“You’d anticipate that if he really were doing well he’d want to show that publicly,” Farnsworth said in a phone interview from Washington. “It’s difficult to know what’s really going on because this is probably the tightest kept state secret in Venezuela.”
Hyperbaric oxygen treatment is unlikely to be a treatment for cancer, said Michael Pishvaian, an oncologist at the Lombardi Comprehensive Cancer Center at Georgetown University in Washington. It’s more likely to be used to treat any lingering effects from radiation or surgical healing, he said in a phone interview. Pishvaian hasn’t treated Chavez.
“It increases oxygen delivery to tissues as they heal themselves, to enhance healing,” Pishvaian said. “It is not simple at all -- it is a high-tech chamber. Even in Washington, only one or two hospitals have a hyperbaric chamber.”
Chavez first told Venezuelans he had cancer in June 2011 after undergoing surgery in Cuba to drain an abscess from his pelvic area during which he said doctors discovered a baseball-sized tumor in the same area. The tumor was excised in a subsequent operation, Chavez said, without specifying the exact location or type of cancer.
After four bouts of chemotherapy, he returned to Cuba in February for a third operation after his medical team discovered a second tumor and underwent several rounds of radiation therapy over the following months. In July he said he was “free, totally free” of illness, echoing words he said in October 2011 after completing chemotherapy treatment.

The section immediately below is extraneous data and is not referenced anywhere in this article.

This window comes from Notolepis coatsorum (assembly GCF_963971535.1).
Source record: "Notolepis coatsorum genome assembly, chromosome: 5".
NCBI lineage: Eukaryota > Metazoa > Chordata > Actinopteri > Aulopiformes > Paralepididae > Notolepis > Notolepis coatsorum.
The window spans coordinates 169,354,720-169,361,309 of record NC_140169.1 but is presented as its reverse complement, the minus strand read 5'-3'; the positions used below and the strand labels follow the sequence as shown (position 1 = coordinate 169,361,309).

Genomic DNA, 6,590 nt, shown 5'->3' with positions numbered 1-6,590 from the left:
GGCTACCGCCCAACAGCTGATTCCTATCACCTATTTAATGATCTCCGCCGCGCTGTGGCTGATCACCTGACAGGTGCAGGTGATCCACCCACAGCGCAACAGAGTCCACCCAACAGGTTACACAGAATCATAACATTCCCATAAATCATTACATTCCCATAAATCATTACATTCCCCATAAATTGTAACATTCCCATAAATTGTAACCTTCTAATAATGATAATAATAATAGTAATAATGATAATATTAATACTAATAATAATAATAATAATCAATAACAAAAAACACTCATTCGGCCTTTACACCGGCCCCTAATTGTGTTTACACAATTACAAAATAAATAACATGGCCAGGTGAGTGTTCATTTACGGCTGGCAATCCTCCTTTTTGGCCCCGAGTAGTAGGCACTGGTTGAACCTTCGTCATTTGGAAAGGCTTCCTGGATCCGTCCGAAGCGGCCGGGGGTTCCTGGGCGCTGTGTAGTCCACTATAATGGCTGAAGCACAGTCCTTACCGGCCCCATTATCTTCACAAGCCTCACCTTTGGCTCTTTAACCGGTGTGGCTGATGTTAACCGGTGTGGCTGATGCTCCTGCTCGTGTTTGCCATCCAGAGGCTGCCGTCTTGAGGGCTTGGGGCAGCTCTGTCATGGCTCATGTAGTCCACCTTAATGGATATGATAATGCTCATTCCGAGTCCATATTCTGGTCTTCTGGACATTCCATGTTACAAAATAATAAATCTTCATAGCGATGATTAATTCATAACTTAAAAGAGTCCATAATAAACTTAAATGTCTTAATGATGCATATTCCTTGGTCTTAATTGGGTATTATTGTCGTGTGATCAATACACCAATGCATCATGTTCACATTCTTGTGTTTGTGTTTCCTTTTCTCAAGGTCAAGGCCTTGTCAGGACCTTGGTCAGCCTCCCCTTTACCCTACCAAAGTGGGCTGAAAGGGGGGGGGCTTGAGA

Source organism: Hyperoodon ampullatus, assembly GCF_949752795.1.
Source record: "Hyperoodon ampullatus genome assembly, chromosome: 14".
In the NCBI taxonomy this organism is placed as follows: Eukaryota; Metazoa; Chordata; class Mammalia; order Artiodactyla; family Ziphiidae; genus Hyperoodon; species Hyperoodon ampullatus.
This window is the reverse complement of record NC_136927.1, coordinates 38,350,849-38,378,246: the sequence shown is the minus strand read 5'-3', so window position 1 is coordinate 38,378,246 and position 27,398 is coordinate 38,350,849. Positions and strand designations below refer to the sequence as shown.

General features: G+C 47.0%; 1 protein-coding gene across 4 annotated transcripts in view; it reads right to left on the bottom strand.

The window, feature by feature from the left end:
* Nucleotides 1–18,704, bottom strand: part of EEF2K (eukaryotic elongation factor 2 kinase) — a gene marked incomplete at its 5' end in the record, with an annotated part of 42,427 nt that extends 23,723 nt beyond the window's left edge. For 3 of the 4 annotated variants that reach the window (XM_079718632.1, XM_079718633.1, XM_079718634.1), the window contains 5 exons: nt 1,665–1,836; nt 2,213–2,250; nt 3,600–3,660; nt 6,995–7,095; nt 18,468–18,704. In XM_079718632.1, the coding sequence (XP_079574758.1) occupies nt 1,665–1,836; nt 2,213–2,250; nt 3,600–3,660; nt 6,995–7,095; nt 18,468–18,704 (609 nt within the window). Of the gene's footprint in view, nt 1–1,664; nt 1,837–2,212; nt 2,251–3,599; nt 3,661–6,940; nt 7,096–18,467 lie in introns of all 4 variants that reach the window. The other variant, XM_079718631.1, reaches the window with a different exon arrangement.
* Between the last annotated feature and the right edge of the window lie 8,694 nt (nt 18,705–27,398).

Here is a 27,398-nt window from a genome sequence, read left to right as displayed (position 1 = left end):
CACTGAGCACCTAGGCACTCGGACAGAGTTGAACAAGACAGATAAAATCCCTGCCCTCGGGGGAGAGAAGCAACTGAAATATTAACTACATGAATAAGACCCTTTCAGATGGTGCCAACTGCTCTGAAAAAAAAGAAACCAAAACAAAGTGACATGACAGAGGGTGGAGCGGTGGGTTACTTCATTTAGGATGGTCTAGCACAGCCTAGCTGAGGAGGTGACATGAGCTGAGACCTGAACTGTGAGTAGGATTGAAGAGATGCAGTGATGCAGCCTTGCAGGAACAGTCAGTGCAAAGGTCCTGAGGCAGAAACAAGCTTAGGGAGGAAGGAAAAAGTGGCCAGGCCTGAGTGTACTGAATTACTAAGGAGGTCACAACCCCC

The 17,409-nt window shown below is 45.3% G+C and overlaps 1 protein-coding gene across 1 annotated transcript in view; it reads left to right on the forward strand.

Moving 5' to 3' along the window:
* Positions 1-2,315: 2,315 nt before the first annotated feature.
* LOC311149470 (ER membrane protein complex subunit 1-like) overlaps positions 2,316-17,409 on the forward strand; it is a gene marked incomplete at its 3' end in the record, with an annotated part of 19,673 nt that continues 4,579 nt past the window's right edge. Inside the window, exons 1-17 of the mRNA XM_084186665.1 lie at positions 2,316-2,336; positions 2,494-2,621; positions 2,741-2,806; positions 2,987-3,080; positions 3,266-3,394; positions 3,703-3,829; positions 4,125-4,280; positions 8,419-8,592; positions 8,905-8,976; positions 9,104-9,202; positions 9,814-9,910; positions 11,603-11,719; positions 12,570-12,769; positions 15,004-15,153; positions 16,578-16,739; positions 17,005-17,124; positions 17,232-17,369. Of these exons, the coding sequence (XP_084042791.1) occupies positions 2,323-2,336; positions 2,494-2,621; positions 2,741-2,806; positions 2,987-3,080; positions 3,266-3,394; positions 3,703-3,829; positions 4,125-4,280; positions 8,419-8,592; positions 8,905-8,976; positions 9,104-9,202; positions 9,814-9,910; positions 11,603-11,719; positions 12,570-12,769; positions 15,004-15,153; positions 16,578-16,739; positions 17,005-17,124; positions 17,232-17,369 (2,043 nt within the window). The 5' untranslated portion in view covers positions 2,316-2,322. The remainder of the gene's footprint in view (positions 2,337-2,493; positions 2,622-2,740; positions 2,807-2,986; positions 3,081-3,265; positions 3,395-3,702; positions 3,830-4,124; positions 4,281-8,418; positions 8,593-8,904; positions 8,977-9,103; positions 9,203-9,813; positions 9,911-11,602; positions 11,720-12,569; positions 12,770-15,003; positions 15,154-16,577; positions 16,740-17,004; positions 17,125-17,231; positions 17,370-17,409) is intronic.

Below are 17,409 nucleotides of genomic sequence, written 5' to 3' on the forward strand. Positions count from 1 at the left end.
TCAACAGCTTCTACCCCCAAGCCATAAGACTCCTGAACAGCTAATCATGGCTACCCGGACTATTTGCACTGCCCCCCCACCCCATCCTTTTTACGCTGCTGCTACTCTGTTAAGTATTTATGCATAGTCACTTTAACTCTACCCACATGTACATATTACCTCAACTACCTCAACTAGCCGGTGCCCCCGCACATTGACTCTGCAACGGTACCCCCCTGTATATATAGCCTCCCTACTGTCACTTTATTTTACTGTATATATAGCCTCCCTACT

Under Venezuelan law, if Chavez is too ill to serve during the first four years of his term, the vice president assumes the presidency for 30 days while elections are held. If he can’t serve the final two years, the vice president can finish out the term. If his health fails between now and being sworn in for a new term Jan. 10, Congress President Cabello would assume power while elections are arranged.
Chavez on Oct. 11 appointed his longtime Foreign Minister Nicolas Maduro as vice president in a sign that he’s grooming a successor should his health fail, said Farnsworth.
“If it really weren’t serious he wouldn’t be doing that because he doesn’t want to create potential challengers to the throne,” Farnsworth said. “That’s an implicit admission from Chavez that, without putting a timeline on it, it is pretty serious.”
Chavez said Oct. 20 that his health had restricted him to campaigning at about 10 percent of his capacity.
“I went into the ring to box with my left arm tied behind me and one foot restricted,” Chavez said Oct. 20 on state television during a ministerial meeting in Caracas. “I boxed for about 15 rounds like that. Our people did a great job to make up for my vulnerabilities that were evident in some cases.”
If Chavez is absent from the country for a prolonged period of time it could impact regional elections scheduled for Dec. 16 in which he’s seeking to win gubernatorial seats from his opponents, said Luis Vicente Leon, president of Caracas-based polling firm Datanalisis. Chavez picked former Vice President Elias Jaua to run for governor in the state of Miranda against Capriles as he seeks to neutralize his former challenger’s chances of remaining the opposition’s de facto leader, Leon said.
“Chavez’s physical absence could reduce Jaua’s electoral prospects since he’s not a charismatic leader but rather a confidant of Chavez who’s propped up by his closeness to the president,” Leon said. “That the president should travel to Cuba in the middle of an electoral campaign reveals that Chavez has a complicated situation regarding his illness.”